I was born in Texas but grew up in the New Mexico desert. As a boy I was strongly influenced by an amazing young physicist and Boy Scout leader named Tom Ingerson who ignited my interest in science and adventure. With Ingerson's guidance and similar souls who became life long friends and colleagues, our Scout group searched for an abandoned Spanish goldmine to fund a mission to Mars, a road trip to the Northwest Territories and backcountry camping in the Barranca del Cobre.
Initial training and intellectual exploring
From New Mexico I followed my friend and mentor Tom to Moscow Idaho where he taught in the University Physics Department. After a year I decided to open a fresh chapter in my life and moved to Palo Alto where I was admitted to the Physics program at Stanford University. It was an exhilarating time to be in school in the Bay Area, full of new ideas, challenges to the norm, and excitement among the next generation. I completed my BS in Physics at Stanford in 1973 and moved down the California coast to the University of California at Santa Cruz, where I initially studied physical cosmology under George Blumenthal. Soon my research interests changed and I found myself captivated by a fascination with gambling, the problem of prediction, and echoes of youthful philosophic discussions about the necessity of financial freedom in pure scientific research with Tom Ingerson. With the equal interest and eager support of Norman Packard, my life long friend from Silver City NM, together we established Eudaemonic Enterprises, a scientific commune fuelled and funded by our goal to beat the roulette wheel. In this pursuit we stumbled across several new branches of science (Chaos Theory, Complexity, Metadynamics) and designed and built the first wearable digital computers which we used to beat the game of roulette.
Through our exploration, successes and failure, our group flexed and ebbed, and eventually became more concrete as the University of California Santa Cruz Dynamical Systems Collective, a group of physics graduate students who did early research in what later came to be called "chaos theory".
The work of science
After completing my PhD I returned to new Mexico to work at Los Alamos National Laboratory where I was an Oppenheimer Fellow, and founded the Complex Systems Group in the theoretical division. I spent a decade at LANL before my friend Norman and I decided to apply all the knowledge we had built up in the study of prediction and metadynamics to world of financial markets and stock trading. We founded The Prediction Company with our friend James McGill, a fellow graduate classmate, and created a strategy that was an early version of statistical arbitrage. We made use of a variety of different signals derived from processing essentially all quantitative inputs related to the US stock market and included a high frequency forecasting model as an overlay to reduce transaction costs. From 1996 onward our trading was completely automated. The model was a resounding success. Prediction Company was sold to UBS in 2006 and in 2013 was re-sold to Millenium Management, where it is their second largest fund .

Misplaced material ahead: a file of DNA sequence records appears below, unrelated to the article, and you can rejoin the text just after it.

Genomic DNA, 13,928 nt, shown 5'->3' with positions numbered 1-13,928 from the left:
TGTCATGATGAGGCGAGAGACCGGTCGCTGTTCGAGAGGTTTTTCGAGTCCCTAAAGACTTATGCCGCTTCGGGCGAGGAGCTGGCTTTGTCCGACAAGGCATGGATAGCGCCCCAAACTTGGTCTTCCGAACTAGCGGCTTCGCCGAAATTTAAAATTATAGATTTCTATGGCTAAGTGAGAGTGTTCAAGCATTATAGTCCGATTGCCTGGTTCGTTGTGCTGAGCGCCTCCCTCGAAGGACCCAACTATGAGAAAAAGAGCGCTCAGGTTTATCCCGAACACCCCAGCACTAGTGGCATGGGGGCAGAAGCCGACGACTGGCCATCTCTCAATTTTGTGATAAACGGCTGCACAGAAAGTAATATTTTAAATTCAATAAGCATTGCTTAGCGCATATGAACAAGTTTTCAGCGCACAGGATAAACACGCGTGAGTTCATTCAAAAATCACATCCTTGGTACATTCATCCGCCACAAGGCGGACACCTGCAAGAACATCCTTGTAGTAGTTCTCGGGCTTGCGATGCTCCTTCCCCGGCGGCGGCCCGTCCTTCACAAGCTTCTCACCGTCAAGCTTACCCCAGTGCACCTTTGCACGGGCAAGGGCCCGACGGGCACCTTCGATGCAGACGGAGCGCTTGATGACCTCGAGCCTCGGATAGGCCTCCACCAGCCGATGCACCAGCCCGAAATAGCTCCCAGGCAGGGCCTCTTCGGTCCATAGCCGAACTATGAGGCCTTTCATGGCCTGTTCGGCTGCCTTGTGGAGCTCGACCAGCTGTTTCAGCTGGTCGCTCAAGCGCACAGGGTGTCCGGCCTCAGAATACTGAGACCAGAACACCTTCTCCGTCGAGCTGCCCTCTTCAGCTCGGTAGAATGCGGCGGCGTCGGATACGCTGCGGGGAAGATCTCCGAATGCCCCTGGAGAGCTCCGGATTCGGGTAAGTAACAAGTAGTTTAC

My experience with Prediction Company led me to think about the similarities between financial market strategies and biological systems. At the Santa Fe Institute I was to use SFI's interdisciplinary nature to pursue this vein through the interface of economics and complex systems, and eventually developed a theory of market ecology and helped to found the field of econophysics where my wider interests still lie.
I am currently at the University of Oxford where I wear two hats - depending on the day. I am Baillie Gifford Professor of Mathematics as well as the Director of Complexity Economics at the Oxford Institute of New Economic Thinking. INET was founded in the wake of the 2008 financial crisis on the belief that new economic ideas are needed to help create a financial system that is less prone to crises, more resilient to shocks, and that better supports societal objectives of inclusive economic growth. INET occupies an exciting interdisciplinary space and is interested in pursuing non-traditional collaborations that may not receive attention by more formal establishments.
I love to explore. I think it's an important part of testing boundaries - to challenge yourself physically as well as intellectually. It teaches you things that you cannot learn in a lab or a book. Everyone should have adventures. Everyone should have experiences outside their comfort zone. It is the only way progress will be made.